Dean Coates (College of Business):

Eight comments were turned in for Dean Coates.  One praises him while three call for his resignation.  A comment calls for him to be more visible to the faculty, another for him to put in a full day’s work as opposed to what he has been doing.  Charges of corruption and of violations of the collective bargaining agreement are leveled.

Dean Friedland (College of Biomedical Science):

Eight comments for Dean Friedman.  One praises him as an excellent leader while three call for his removal.  One comment describes him as dictatorial, another as promoting a hostile work environment, and another as treating some faculty disrespectfully.

Dean Perry (College of Science):

There were twelve comments for Dean Perry.  Three comments call for him to continue in his position, one describing him as a wonderful dean.  Three comments urge him to interact more with the faculty, one adding that he needs to follow through with initiatives and develop a multi-year plan.  Budget constraints are acknowledged in some comments, one noting that the additional resources needed should include funds for faculty salaries.

Dean Stevens (College of Engineering):

Five comments were turned in for Dean Stevens.  One urges him to provide vision and faults him for not consulting with the faculty and for spending too much time promoting his “green building” concept.  The other four comments call for his resignation, one noting that the Dean’s Office is oversized, absorbing resources that could better be used for teaching assistants, etc.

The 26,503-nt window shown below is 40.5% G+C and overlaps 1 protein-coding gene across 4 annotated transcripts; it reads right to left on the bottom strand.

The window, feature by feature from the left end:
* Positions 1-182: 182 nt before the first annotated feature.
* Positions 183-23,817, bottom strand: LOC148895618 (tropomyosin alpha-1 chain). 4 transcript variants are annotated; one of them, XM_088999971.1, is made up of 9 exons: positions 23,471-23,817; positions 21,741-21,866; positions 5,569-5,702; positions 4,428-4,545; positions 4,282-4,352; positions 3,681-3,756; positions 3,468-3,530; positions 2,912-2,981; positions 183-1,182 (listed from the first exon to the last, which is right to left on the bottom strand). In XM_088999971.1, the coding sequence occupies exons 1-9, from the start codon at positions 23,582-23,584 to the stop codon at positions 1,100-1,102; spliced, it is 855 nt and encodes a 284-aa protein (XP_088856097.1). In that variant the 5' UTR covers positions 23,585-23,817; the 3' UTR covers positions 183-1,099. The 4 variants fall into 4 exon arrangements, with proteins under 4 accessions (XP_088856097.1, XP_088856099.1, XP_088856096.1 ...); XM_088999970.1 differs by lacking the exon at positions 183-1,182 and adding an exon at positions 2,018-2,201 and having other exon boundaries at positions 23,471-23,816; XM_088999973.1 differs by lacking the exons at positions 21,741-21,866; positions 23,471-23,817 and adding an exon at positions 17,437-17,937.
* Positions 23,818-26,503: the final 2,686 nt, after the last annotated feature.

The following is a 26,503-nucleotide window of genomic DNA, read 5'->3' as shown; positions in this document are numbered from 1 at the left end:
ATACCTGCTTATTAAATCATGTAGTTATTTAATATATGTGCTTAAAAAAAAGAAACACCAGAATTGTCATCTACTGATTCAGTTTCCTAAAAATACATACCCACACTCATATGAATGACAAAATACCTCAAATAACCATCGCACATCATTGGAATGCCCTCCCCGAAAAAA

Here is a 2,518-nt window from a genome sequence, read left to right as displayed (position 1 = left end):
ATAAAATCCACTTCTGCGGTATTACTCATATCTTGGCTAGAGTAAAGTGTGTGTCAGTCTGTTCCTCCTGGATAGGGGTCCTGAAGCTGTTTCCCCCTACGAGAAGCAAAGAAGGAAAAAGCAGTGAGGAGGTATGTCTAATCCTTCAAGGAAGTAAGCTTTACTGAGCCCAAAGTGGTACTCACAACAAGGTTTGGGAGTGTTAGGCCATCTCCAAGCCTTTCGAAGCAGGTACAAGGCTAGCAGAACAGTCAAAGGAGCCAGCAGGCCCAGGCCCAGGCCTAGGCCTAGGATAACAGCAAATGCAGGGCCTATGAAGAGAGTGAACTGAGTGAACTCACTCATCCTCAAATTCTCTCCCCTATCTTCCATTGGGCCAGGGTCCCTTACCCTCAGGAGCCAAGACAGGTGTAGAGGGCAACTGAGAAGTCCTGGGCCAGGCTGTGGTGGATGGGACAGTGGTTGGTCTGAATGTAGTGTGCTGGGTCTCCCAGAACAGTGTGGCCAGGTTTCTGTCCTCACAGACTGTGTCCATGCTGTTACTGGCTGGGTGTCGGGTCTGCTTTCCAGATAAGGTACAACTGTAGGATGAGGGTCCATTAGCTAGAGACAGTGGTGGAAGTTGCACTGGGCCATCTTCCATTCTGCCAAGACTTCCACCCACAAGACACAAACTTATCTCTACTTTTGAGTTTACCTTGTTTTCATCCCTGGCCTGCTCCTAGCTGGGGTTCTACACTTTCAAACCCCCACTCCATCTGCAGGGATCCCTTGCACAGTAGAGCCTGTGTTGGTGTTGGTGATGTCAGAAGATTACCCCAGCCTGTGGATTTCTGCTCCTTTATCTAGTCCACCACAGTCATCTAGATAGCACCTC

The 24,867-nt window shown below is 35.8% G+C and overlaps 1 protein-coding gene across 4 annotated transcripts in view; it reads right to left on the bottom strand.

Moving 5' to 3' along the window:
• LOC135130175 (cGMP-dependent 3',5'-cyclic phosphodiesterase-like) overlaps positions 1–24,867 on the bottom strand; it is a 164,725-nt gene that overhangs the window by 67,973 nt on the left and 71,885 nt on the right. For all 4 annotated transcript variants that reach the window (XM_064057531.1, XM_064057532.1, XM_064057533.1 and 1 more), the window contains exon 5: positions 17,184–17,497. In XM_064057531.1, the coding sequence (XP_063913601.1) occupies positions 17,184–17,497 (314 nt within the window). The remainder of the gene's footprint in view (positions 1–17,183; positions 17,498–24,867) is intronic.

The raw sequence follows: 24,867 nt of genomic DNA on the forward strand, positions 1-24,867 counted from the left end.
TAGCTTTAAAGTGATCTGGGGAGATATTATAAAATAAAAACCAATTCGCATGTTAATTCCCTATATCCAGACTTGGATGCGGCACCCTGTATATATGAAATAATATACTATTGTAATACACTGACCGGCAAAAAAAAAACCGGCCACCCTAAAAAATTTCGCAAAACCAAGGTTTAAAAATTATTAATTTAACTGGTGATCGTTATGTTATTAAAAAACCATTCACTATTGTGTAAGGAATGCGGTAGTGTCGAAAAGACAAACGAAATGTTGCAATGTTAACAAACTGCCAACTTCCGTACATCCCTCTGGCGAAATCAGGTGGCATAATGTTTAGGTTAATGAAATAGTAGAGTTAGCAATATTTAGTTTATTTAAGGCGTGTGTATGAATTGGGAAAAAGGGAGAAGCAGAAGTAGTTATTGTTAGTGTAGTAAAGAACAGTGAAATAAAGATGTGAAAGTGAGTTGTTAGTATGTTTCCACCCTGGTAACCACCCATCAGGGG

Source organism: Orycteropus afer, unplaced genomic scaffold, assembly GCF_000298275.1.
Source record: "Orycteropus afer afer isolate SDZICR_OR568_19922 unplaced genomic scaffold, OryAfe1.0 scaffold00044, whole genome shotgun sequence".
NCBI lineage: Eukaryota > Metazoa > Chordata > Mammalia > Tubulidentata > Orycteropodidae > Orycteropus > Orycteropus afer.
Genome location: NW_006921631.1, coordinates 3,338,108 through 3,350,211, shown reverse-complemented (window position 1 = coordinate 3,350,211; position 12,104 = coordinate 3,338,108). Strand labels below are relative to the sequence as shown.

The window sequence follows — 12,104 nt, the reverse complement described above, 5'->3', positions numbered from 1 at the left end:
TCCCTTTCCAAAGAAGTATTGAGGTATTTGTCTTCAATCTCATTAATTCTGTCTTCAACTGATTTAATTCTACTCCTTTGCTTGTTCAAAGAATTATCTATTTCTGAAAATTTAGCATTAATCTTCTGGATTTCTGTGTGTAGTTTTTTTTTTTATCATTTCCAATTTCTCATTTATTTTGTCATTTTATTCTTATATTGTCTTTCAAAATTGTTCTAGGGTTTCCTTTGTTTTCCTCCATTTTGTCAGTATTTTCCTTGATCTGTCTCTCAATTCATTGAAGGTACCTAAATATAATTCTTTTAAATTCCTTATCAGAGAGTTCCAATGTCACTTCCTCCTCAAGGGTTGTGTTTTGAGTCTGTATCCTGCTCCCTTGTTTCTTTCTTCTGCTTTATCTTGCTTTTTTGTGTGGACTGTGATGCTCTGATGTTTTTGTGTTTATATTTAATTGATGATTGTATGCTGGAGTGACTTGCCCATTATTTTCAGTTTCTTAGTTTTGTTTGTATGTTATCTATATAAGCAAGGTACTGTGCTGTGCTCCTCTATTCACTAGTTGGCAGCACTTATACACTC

Director Miller (Library):

There were five comments for Director Miller.  Two comments note that he goes through the motions of consulting with faculty and staff, but appears to have his mind made up in advance.  A couple of comments report that one associate director is abusive, damaging morale, but Director Miller takes no action.  One comment expresses concern about the Library’s “awkward” web page and its navigability, and calls for improved collaboration between academic departments and the Library.

Director Thomas (Henderson School):

There were two comments for Director Thomas, calling for him to be more of a presence and more involved at Henderson, and not spread so thin.

Principal Brady (Henderson School):

Two comments for Principal Brady.  One calls for her to be more communicative with the faculty.  The other urges her to exercise less bias and favoritism in her treatment of the faculty.